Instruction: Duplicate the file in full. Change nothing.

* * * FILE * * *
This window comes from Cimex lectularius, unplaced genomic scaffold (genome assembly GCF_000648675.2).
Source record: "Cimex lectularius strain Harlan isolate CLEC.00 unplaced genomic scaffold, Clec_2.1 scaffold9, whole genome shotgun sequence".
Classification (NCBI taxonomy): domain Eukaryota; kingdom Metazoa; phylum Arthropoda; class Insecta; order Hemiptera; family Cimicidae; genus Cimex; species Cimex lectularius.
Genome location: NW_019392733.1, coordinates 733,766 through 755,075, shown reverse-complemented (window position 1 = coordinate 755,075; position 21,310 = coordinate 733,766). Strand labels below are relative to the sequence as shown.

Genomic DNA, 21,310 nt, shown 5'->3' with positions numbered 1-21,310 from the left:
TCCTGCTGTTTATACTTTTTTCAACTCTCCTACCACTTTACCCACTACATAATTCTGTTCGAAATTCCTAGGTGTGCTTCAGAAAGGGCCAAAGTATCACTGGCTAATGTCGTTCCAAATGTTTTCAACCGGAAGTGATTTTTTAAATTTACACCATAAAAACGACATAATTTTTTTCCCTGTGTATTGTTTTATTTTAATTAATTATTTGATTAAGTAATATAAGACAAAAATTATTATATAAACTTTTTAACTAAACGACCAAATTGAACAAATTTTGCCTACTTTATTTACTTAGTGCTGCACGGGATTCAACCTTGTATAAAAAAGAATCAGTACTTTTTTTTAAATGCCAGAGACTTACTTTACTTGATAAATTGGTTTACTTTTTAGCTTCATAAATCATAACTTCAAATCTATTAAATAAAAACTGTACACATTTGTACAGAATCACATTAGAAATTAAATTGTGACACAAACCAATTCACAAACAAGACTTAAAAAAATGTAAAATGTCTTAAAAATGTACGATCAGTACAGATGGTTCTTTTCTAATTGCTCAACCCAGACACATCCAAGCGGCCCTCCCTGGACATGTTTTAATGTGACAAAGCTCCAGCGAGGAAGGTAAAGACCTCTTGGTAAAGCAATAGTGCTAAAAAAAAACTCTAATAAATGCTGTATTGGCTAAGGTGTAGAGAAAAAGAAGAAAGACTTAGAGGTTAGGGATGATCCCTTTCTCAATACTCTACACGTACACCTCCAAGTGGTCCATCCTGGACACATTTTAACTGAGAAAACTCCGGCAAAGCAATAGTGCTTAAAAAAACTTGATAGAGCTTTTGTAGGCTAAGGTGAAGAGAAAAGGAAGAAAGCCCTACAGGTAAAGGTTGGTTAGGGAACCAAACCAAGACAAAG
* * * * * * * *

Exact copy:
This window comes from Cimex lectularius, unplaced genomic scaffold (genome assembly GCF_000648675.2).
Source record: "Cimex lectularius strain Harlan isolate CLEC.00 unplaced genomic scaffold, Clec_2.1 scaffold9, whole genome shotgun sequence".
Classification (NCBI taxonomy): domain Eukaryota; kingdom Metazoa; phylum Arthropoda; class Insecta; order Hemiptera; family Cimicidae; genus Cimex; species Cimex lectularius.
Genome location: NW_019392733.1, coordinates 733,766 through 755,075, shown reverse-complemented (window position 1 = coordinate 755,075; position 21,310 = coordinate 733,766). Strand labels below are relative to the sequence as shown.

Genomic DNA, 21,310 nt, shown 5'->3' with positions numbered 1-21,310 from the left:
TCCTGCTGTTTATACTTTTTTCAACTCTCCTACCACTTTACCCACTACATAATTCTGTTCGAAATTCCTAGGTGTGCTTCAGAAAGGGCCAAAGTATCACTGGCTAATGTCGTTCCAAATGTTTTCAACCGGAAGTGATTTTTTAAATTTACACCATAAAAACGACATAATTTTTTTCCCTGTGTATTGTTTTATTTTAATTAATTATTTGATTAAGTAATATAAGACAAAAATTATTATATAAACTTTTTAACTAAACGACCAAATTGAACAAATTTTGCCTACTTTATTTACTTAGTGCTGCACGGGATTCAACCTTGTATAAAAAAGAATCAGTACTTTTTTTTAAATGCCAGAGACTTACTTTACTTGATAAATTGGTTTACTTTTTAGCTTCATAAATCATAACTTCAAATCTATTAAATAAAAACTGTACACATTTGTACAGAATCACATTAGAAATTAAATTGTGACACAAACCAATTCACAAACAAGACTTAAAAAAATGTAAAATGTCTTAAAAATGTACGATCAGTACAGATGGTTCTTTTCTAATTGCTCAACCCAGACACATCCAAGCGGCCCTCCCTGGACATGTTTTAATGTGACAAAGCTCCAGCGAGGAAGGTAAAGACCTCTTGGTAAAGCAATAGTGCTAAAAAAAAACTCTAATAAATGCTGTATTGGCTAAGGTGTAGAGAAAAAGAAGAAAGACTTAGAGGTTAGGGATGATCCCTTTCTCAATACTCTACACGTACACCTCCAAGTGGTCCATCCTGGACACATTTTAACTGAGAAAACTCCGGCAAAGCAATAGTGCTTAAAAAAACTTGATAGAGCTTTTGTAGGCTAAGGTGAAGAGAAAAGGAAGAAAGCCCTACAGGTAAAGGTTGGTTAGGGAACCAAACCAAGACAAAG